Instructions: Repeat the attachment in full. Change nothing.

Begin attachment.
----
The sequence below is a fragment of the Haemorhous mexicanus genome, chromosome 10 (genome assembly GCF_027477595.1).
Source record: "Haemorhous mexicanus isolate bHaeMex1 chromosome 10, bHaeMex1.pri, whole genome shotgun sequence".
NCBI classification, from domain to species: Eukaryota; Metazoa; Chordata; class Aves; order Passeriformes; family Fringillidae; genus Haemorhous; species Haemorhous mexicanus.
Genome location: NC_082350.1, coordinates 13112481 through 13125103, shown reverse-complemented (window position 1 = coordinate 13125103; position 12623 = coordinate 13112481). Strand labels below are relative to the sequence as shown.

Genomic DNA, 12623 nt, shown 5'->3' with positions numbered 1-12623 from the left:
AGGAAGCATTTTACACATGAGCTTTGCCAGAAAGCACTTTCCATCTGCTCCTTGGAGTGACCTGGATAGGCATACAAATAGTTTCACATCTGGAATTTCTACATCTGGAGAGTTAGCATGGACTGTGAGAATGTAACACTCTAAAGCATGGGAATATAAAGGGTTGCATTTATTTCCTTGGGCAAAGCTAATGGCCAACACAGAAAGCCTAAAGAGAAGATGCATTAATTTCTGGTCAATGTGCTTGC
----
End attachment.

The sequence below is a fragment of the Haemorhous mexicanus genome, chromosome 10 (genome assembly GCF_027477595.1).
Source record: "Haemorhous mexicanus isolate bHaeMex1 chromosome 10, bHaeMex1.pri, whole genome shotgun sequence".
NCBI classification, from domain to species: Eukaryota; Metazoa; Chordata; class Aves; order Passeriformes; family Fringillidae; genus Haemorhous; species Haemorhous mexicanus.
Genome location: NC_082350.1, coordinates 13112481 through 13125103, shown reverse-complemented (window position 1 = coordinate 13125103; position 12623 = coordinate 13112481). Strand labels below are relative to the sequence as shown.

Genomic DNA, 12623 nt, shown 5'->3' with positions numbered 1-12623 from the left:
AGGAAGCATTTTACACATGAGCTTTGCCAGAAAGCACTTTCCATCTGCTCCTTGGAGTGACCTGGATAGGCATACAAATAGTTTCACATCTGGAATTTCTACATCTGGAGAGTTAGCATGGACTGTGAGAATGTAACACTCTAAAGCATGGGAATATAAAGGGTTGCATTTATTTCCTTGGGCAAAGCTAATGGCCAACACAGAAAGCCTAAAGAGAAGATGCATTAATTTCTGGTCAATGTGCTTGC